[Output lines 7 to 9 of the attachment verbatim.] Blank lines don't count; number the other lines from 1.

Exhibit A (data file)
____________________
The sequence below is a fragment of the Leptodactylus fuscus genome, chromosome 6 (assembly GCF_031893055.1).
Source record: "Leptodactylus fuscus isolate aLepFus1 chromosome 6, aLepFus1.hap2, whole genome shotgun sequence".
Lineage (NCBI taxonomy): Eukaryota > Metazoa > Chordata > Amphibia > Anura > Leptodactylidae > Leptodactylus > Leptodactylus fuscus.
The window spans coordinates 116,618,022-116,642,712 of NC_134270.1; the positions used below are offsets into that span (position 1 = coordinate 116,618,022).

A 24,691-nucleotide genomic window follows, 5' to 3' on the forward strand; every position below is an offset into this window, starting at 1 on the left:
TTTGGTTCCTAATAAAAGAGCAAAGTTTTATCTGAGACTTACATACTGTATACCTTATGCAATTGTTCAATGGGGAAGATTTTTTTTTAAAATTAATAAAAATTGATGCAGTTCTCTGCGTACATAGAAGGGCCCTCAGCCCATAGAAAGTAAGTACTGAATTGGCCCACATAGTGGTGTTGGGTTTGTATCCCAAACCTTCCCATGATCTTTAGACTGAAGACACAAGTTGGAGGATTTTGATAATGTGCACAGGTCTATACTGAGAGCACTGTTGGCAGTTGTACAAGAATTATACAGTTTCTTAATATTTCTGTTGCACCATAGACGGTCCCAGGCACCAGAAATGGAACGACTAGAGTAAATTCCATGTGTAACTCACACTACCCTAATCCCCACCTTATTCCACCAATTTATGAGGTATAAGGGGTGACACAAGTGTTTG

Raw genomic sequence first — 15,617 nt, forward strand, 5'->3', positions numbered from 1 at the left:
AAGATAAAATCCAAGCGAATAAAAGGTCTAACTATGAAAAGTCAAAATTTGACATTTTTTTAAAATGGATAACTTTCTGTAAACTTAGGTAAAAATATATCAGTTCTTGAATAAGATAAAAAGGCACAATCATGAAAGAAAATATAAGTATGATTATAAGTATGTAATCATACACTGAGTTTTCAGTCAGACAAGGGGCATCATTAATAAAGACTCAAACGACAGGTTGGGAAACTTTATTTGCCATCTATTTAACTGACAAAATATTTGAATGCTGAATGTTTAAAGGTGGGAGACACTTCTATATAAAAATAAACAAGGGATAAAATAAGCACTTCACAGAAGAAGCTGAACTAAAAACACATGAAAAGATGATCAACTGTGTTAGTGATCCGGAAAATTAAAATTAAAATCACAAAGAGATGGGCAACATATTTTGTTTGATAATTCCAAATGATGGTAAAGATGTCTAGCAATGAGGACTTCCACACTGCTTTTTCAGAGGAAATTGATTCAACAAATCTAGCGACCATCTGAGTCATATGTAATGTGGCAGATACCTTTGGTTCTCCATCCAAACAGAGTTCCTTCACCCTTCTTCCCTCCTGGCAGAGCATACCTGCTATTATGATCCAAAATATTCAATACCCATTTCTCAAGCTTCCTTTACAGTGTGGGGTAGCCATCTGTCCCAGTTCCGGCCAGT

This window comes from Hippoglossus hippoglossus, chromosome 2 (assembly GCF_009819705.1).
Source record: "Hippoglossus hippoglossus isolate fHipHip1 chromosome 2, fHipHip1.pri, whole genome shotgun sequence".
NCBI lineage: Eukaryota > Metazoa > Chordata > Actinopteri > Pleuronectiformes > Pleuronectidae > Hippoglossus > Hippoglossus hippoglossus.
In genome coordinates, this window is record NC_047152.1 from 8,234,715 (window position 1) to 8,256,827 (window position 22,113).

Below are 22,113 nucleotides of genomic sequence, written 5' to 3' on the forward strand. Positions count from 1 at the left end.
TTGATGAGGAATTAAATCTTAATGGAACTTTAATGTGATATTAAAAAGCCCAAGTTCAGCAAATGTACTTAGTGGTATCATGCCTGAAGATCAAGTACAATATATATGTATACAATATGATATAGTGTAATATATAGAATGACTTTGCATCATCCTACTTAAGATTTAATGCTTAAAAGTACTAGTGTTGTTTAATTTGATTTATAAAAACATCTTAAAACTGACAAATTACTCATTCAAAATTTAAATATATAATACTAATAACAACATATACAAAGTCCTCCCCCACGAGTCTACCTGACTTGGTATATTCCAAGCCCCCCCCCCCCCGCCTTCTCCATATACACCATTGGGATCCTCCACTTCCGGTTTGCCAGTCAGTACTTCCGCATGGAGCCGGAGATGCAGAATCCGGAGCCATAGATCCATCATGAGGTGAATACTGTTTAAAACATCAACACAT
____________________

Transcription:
Raw genomic sequence first — 15,617 nt, forward strand, 5'->3', positions numbered from 1 at the left:
AAGATAAAATCCAAGCGAATAAAAGGTCTAACTATGAAAAGTCAAAATTTGACATTTTTTTAAAATGGATAACTTTCTGTAAACTTAGGTAAAAATATATCAGTTCTTGAATAAGATAAAAAGGCACAATCATGAAAGAAAATATAAGTATGATTATAAGTATGTAATCATACACTGAGTTTTCAGTCAGACAAGGGGCATCATTAATAAAGACTCAAACGACAGGTTGGGAAACTTTATTTGCCATCTATTTAACTGACAAAATATTTGAATGCTGAATGTTTAAAGGTGGGAGACACTTCTATATAAAAATAAACAAGGGATAAAATAAGCACTTCACAGAAGAAGCTGAACTAAAAACACATGAAAAGATGATCAACTGTGTTAGTGATCCGGAAAATTAAAATTAAAATCACAAAGAGATGGGCAACATATTTTGTTTGATAATTCCAAATGATGGTAAAGATGTCTAGCAATGAGGACTTCCACACTGCTTTTTCAGAGGAAATTGATTCAACAAATCTAGCGACCATCTGAGTCATATGTAATGTGGCAGATACCTTTGGTTCTCCATCCAAACAGAGTTCCTTCACCCTTCTTCCCTCCTGGCAGAGCATACCTGCTATTATGATCCAAAATATTCAATACCCATTTCTCAAGCTTCCTTTACAGTGTGGGGTAGCCATCTGTCCCAGTTCCGGCCAGT

This window comes from Hippoglossus hippoglossus, chromosome 2 (assembly GCF_009819705.1).